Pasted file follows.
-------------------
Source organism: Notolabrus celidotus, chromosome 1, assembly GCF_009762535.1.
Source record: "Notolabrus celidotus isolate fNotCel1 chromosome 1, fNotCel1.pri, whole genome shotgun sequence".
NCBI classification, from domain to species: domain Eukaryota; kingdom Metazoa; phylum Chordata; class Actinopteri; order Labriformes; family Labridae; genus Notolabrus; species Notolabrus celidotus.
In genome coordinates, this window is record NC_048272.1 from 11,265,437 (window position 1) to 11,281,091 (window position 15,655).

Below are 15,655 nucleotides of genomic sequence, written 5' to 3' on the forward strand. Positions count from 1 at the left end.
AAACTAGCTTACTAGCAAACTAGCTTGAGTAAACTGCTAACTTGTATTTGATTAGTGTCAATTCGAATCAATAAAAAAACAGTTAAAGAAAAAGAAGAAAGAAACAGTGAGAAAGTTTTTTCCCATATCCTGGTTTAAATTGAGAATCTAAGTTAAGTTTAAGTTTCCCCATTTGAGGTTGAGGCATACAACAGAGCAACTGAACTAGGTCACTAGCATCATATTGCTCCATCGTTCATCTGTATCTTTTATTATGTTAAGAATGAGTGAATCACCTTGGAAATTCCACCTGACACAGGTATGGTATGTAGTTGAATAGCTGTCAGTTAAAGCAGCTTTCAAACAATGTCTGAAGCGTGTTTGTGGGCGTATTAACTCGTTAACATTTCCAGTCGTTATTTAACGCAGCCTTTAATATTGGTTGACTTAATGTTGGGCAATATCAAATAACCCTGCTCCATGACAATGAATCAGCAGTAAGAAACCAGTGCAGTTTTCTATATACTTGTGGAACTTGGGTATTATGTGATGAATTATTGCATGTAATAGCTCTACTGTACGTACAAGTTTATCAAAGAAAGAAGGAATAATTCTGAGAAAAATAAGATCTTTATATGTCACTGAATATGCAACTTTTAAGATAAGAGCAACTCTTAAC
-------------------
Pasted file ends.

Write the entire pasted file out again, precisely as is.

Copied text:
Source organism: Notolabrus celidotus, chromosome 1, assembly GCF_009762535.1.
Source record: "Notolabrus celidotus isolate fNotCel1 chromosome 1, fNotCel1.pri, whole genome shotgun sequence".
NCBI classification, from domain to species: domain Eukaryota; kingdom Metazoa; phylum Chordata; class Actinopteri; order Labriformes; family Labridae; genus Notolabrus; species Notolabrus celidotus.
In genome coordinates, this window is record NC_048272.1 from 11,265,437 (window position 1) to 11,281,091 (window position 15,655).

Below are 15,655 nucleotides of genomic sequence, written 5' to 3' on the forward strand. Positions count from 1 at the left end.
AAACTAGCTTACTAGCAAACTAGCTTGAGTAAACTGCTAACTTGTATTTGATTAGTGTCAATTCGAATCAATAAAAAAACAGTTAAAGAAAAAGAAGAAAGAAACAGTGAGAAAGTTTTTTCCCATATCCTGGTTTAAATTGAGAATCTAAGTTAAGTTTAAGTTTCCCCATTTGAGGTTGAGGCATACAACAGAGCAACTGAACTAGGTCACTAGCATCATATTGCTCCATCGTTCATCTGTATCTTTTATTATGTTAAGAATGAGTGAATCACCTTGGAAATTCCACCTGACACAGGTATGGTATGTAGTTGAATAGCTGTCAGTTAAAGCAGCTTTCAAACAATGTCTGAAGCGTGTTTGTGGGCGTATTAACTCGTTAACATTTCCAGTCGTTATTTAACGCAGCCTTTAATATTGGTTGACTTAATGTTGGGCAATATCAAATAACCCTGCTCCATGACAATGAATCAGCAGTAAGAAACCAGTGCAGTTTTCTATATACTTGTGGAACTTGGGTATTATGTGATGAATTATTGCATGTAATAGCTCTACTGTACGTACAAGTTTATCAAAGAAAGAAGGAATAATTCTGAGAAAAATAAGATCTTTATATGTCACTGAATATGCAACTTTTAAGATAAGAGCAACTCTTAAC